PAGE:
Welcome to “Ask Deb from QA,” an advice column from MxD.
Deb from QA — with decades of experience on the factory floor — will answer your questions to demystify and explain the digital manufacturing industry.
Please submit your questions to email@example.com
Are there resources for military veterans like me looking for a manufacturing job?
First, thank you for your service. And second, absolutely. Here’s a roundup of resources for veterans — and for those still enlisted but getting ready to retire the camo and return to civilian life.
1. The Manufacturing Institute’s Heroes MAKE America – Working with technical colleges, this program aims to get you the certificates and training needed for a manufacturing career. Heroes offers remote training and started Heroes Connect, a pipeline connecting vets with manufacturers that are hiring (and that’s pretty much everyone!). Heroes MAKE America is open to veterans, their spouses and, through the Department of Defense SkillBridge program, members of the military counting down their final 180 days of service.
2. DOD SkillBridge – With SkillBridge, you can actually spend the last six months of your service training with an employer (including plenty of manufacturers) while still collecting your military pay and benefits. And a lot of employers, like Boeing, create custom SkillBridge programs.
3. Company programs – Boeing isn’t the only company putting out the red carpet for veterans. Others with SkillBridge-linked programs include AT&T, John Deere and Lockheed Martin. Over at the Microsoft Software and Systems Academy (MSSA), transitioning service members and veterans can get 17 weeks of remote IT training, plus help finding a job after. MSSA is free, so you can stash that GI Bill money for a rainy day. And don’t miss what Dow, EY, Intel, McKinsey & Co. and Siemens offer.
4. Cybersecurity programs – Did you do any cybersecurity work while enlisted? If so, cha-ching! Pros in that field report an average salary of $116,000. That’s according to the National Initiative for Cybersecurity Careers and Studies (NICCS), which helps vets break into the cybersecurity industry. NICCS can point you to some handy downloadable tools like the Department of Homeland Security’s “Cybersecurity Training and Education for Veterans,” which has info on free online training, degree programs and scholarships. The DOD is also putting its cash into resources like the Cybersecurity for Manufacturing Operational Technology, or CyMOT, program that my friends at MxD created with the University of Maryland-Baltimore County. It offers folks with some manufacturing experience certification in Manufacturing Cyber Systems Operation and is linked to the jobs MxD outlined in its Hiring Guide: Cybersecurity in Manufacturing, an eye-popping list of jobs out there now and coming soon.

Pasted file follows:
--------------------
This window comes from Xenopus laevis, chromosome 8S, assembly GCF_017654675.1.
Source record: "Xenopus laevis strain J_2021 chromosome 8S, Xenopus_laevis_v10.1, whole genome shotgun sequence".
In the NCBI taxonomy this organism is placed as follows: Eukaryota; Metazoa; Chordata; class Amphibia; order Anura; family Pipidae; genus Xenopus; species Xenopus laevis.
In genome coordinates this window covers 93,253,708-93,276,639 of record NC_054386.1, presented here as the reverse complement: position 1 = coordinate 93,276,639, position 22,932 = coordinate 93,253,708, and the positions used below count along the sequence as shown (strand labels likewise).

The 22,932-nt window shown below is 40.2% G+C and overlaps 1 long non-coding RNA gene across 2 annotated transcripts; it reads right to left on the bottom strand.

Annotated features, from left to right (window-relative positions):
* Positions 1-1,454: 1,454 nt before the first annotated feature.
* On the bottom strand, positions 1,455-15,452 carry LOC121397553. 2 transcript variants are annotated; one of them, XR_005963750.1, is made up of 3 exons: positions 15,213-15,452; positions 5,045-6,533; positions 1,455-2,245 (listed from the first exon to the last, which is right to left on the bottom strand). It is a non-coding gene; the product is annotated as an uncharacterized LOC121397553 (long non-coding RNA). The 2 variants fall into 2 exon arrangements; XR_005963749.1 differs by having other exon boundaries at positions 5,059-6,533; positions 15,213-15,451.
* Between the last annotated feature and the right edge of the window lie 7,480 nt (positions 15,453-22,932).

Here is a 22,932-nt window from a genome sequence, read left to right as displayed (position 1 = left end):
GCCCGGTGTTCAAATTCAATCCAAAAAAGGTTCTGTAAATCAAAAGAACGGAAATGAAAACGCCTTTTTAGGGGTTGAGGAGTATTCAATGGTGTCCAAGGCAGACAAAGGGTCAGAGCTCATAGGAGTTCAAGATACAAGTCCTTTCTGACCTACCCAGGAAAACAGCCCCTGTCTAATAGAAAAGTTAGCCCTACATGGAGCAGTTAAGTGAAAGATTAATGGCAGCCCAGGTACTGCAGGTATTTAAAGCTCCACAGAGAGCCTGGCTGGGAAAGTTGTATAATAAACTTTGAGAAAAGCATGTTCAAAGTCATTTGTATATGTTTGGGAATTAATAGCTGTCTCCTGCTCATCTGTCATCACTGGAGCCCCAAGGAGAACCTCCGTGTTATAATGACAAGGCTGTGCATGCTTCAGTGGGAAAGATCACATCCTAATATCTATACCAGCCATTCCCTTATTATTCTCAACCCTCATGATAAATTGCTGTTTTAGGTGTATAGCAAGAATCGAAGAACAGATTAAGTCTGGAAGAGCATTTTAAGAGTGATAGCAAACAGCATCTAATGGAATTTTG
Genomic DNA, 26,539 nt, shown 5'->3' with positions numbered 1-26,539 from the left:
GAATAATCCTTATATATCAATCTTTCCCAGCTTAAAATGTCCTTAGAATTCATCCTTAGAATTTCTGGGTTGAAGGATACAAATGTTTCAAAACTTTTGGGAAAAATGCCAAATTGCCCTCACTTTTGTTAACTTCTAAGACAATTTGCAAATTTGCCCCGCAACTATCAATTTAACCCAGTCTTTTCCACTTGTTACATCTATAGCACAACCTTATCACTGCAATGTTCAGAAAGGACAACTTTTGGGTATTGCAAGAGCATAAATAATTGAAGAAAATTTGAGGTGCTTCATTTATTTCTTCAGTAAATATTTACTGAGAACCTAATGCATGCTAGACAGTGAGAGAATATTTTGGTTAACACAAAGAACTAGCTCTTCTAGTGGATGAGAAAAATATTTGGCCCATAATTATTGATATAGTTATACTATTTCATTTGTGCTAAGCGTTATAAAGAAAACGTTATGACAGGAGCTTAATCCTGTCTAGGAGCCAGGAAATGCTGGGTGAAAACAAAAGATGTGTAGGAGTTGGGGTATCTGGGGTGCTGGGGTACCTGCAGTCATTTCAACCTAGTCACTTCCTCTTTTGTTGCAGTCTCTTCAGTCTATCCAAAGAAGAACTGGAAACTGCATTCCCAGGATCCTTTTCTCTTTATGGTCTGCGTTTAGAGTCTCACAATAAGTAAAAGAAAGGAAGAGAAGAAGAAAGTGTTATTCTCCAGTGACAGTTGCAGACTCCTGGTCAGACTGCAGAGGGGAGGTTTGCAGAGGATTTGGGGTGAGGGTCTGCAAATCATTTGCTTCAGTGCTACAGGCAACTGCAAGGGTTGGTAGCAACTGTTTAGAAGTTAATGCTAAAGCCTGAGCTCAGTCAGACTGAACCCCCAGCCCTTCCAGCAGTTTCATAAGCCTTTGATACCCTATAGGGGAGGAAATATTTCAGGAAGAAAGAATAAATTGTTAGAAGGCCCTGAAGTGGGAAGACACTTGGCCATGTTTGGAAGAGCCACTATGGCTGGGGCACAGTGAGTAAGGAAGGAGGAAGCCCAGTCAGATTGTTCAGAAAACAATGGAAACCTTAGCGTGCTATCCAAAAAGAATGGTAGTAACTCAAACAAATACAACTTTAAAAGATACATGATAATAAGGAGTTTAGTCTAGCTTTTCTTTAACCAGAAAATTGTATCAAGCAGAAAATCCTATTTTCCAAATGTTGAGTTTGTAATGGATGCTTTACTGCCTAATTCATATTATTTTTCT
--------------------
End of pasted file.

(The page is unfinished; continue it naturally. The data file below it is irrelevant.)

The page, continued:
Look, many of the nearly 200,000 men and women who leave military service every year have a skill set that’s a natural fit for a manufacturing job. But that transition to the factory floor can be challenging, so vets I work with gave me some tips to smooth that path:
- Plan ahead: Having your civilian game plan ready early gives you time to meet enrollment deadlines. And COVID-19 isn’t good for much, but all that remote schooling we have because of it gives you so many options. You can study wherever you are — even those of you shivering up there near the North Pole at Thule Air Base.
- Do your homework: If you want to use your GI Bill to pay for training, there may be restrictions. So watch out for those hurdles. Plus, thanks to your military training, you may be the best welder in the world. But civilian employers want you to have a certificate proving it. Each military branch has its own Credentialing Opportunities On-Line (COOL) site that can help you figure out how your military skills translate to the civilian world.
- Ask for help: Even Deb doesn’t have all the answers! Ask questions and dig for every opportunity. You don’t want to miss landing your dream job in manufacturing.
Check out the last Ask Deb here:Deb: I’m a woman in manufacturing, how do I move up?
Deb from QA wants to hear your questions. Send ’em to firstname.lastname@example.org and she’ll answer as soon as she’s done with her dinner.